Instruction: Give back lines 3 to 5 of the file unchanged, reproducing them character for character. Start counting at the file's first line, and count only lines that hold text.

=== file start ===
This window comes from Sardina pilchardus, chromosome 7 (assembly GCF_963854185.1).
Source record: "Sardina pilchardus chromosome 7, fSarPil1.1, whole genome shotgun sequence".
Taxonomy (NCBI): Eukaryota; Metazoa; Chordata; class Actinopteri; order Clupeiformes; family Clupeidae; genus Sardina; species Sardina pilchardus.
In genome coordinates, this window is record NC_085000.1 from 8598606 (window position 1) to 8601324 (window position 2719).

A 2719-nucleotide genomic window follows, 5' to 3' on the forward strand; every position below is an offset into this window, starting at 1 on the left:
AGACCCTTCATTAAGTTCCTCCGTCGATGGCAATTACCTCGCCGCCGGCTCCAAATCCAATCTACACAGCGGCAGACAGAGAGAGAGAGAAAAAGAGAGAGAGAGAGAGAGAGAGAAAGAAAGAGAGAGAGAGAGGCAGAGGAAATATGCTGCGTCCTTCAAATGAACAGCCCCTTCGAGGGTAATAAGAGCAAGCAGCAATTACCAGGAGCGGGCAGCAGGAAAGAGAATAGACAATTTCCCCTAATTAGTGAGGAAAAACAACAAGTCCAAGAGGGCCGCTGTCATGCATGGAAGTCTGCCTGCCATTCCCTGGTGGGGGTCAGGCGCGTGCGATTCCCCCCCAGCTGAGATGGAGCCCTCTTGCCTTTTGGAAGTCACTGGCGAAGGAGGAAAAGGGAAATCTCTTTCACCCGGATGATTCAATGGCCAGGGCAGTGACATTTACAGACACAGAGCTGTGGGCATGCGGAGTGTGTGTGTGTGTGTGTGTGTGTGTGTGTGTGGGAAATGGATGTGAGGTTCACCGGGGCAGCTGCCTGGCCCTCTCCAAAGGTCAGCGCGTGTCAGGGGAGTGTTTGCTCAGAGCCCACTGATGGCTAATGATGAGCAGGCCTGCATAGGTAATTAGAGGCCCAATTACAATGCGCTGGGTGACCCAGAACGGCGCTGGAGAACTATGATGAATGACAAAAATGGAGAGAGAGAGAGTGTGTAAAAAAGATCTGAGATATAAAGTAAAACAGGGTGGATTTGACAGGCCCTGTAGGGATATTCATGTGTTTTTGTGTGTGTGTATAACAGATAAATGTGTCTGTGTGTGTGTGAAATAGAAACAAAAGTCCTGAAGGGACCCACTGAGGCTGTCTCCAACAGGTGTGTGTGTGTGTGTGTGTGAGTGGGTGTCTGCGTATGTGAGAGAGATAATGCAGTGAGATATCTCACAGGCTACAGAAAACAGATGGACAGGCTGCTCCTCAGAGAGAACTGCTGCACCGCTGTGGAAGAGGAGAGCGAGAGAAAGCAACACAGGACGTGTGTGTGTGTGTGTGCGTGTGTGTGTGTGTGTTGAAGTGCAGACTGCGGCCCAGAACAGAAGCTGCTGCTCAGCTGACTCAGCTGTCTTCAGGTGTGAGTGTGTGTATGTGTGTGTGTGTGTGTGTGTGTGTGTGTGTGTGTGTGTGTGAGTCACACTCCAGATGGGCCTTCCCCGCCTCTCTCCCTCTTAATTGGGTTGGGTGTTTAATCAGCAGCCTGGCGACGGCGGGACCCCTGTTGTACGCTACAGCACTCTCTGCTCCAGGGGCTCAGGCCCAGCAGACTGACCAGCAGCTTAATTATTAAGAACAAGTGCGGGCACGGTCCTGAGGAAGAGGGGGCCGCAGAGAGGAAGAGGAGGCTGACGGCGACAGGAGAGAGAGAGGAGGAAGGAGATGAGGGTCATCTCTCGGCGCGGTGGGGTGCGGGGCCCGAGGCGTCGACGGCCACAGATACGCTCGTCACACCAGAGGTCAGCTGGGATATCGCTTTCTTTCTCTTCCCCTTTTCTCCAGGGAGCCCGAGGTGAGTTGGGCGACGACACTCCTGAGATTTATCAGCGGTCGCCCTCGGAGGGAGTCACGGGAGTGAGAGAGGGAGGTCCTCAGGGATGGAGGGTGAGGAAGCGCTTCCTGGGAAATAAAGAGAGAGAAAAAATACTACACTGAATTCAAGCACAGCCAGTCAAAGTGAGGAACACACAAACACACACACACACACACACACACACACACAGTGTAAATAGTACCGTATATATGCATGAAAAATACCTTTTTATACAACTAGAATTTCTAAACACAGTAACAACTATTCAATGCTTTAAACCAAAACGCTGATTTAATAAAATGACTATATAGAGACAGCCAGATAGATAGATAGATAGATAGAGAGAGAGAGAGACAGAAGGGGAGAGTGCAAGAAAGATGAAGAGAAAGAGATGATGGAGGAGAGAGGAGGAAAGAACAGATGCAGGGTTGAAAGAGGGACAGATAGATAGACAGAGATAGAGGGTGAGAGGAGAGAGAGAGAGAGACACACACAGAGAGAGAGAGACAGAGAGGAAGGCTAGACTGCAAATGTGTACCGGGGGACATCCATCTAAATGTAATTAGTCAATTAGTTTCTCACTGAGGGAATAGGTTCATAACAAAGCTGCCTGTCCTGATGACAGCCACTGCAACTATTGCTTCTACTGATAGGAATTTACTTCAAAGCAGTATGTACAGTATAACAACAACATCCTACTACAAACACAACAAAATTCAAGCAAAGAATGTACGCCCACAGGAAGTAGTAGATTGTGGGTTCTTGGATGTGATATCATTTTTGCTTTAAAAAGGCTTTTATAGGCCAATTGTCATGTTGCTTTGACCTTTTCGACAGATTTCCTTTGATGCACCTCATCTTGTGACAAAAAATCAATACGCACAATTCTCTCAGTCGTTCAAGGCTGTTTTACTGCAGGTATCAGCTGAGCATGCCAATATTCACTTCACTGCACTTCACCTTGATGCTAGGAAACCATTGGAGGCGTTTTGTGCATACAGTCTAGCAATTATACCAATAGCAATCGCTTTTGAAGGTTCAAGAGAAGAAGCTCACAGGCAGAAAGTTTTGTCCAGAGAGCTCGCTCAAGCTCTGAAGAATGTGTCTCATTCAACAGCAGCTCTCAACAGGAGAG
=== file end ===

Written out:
Taxonomy (NCBI): Eukaryota; Metazoa; Chordata; class Actinopteri; order Clupeiformes; family Clupeidae; genus Sardina; species Sardina pilchardus.
In genome coordinates, this window is record NC_085000.1 from 8598606 (window position 1) to 8601324 (window position 2719).

A 2719-nucleotide genomic window follows, 5' to 3' on the forward strand; every position below is an offset into this window, starting at 1 on the left: